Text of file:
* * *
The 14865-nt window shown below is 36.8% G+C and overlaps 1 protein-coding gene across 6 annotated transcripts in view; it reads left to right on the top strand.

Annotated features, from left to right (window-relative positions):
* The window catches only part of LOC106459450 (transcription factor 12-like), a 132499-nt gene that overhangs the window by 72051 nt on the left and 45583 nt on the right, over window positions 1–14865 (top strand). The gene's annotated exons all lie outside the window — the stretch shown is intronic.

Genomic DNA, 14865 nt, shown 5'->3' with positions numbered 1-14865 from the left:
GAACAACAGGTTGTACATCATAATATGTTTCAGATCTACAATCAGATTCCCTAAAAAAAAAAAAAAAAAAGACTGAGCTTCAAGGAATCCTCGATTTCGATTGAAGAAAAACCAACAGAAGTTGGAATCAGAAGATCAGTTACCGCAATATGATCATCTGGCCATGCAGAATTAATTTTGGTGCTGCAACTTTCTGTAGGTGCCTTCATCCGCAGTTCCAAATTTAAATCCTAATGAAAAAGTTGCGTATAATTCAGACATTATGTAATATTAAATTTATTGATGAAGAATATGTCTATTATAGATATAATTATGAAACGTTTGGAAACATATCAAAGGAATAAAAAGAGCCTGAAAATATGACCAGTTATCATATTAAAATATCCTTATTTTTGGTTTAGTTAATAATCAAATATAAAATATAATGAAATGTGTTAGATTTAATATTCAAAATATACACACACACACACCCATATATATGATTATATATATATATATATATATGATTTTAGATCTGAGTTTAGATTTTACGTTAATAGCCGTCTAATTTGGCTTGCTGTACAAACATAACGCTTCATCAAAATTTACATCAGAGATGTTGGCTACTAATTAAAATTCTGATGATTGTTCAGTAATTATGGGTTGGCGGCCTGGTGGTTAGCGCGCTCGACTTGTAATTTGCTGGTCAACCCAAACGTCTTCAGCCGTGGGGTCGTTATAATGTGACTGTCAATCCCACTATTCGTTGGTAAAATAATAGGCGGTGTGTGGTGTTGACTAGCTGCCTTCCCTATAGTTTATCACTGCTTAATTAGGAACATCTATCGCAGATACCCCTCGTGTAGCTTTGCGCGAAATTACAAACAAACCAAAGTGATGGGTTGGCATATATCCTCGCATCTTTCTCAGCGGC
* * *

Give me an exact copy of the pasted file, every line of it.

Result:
The 14865-nt window shown below is 36.8% G+C and overlaps 1 protein-coding gene across 6 annotated transcripts in view; it reads left to right on the top strand.

Annotated features, from left to right (window-relative positions):
* The window catches only part of LOC106459450 (transcription factor 12-like), a 132499-nt gene that overhangs the window by 72051 nt on the left and 45583 nt on the right, over window positions 1–14865 (top strand). The gene's annotated exons all lie outside the window — the stretch shown is intronic.

Genomic DNA, 14865 nt, shown 5'->3' with positions numbered 1-14865 from the left:
GAACAACAGGTTGTACATCATAATATGTTTCAGATCTACAATCAGATTCCCTAAAAAAAAAAAAAAAAAAGACTGAGCTTCAAGGAATCCTCGATTTCGATTGAAGAAAAACCAACAGAAGTTGGAATCAGAAGATCAGTTACCGCAATATGATCATCTGGCCATGCAGAATTAATTTTGGTGCTGCAACTTTCTGTAGGTGCCTTCATCCGCAGTTCCAAATTTAAATCCTAATGAAAAAGTTGCGTATAATTCAGACATTATGTAATATTAAATTTATTGATGAAGAATATGTCTATTATAGATATAATTATGAAACGTTTGGAAACATATCAAAGGAATAAAAAGAGCCTGAAAATATGACCAGTTATCATATTAAAATATCCTTATTTTTGGTTTAGTTAATAATCAAATATAAAATATAATGAAATGTGTTAGATTTAATATTCAAAATATACACACACACACACCCATATATATGATTATATATATATATATATATATGATTTTAGATCTGAGTTTAGATTTTACGTTAATAGCCGTCTAATTTGGCTTGCTGTACAAACATAACGCTTCATCAAAATTTACATCAGAGATGTTGGCTACTAATTAAAATTCTGATGATTGTTCAGTAATTATGGGTTGGCGGCCTGGTGGTTAGCGCGCTCGACTTGTAATTTGCTGGTCAACCCAAACGTCTTCAGCCGTGGGGTCGTTATAATGTGACTGTCAATCCCACTATTCGTTGGTAAAATAATAGGCGGTGTGTGGTGTTGACTAGCTGCCTTCCCTATAGTTTATCACTGCTTAATTAGGAACATCTATCGCAGATACCCCTCGTGTAGCTTTGCGCGAAATTACAAACAAACCAAAGTGATGGGTTGGCATATATCCTCGCATCTTTCTCAGCGGC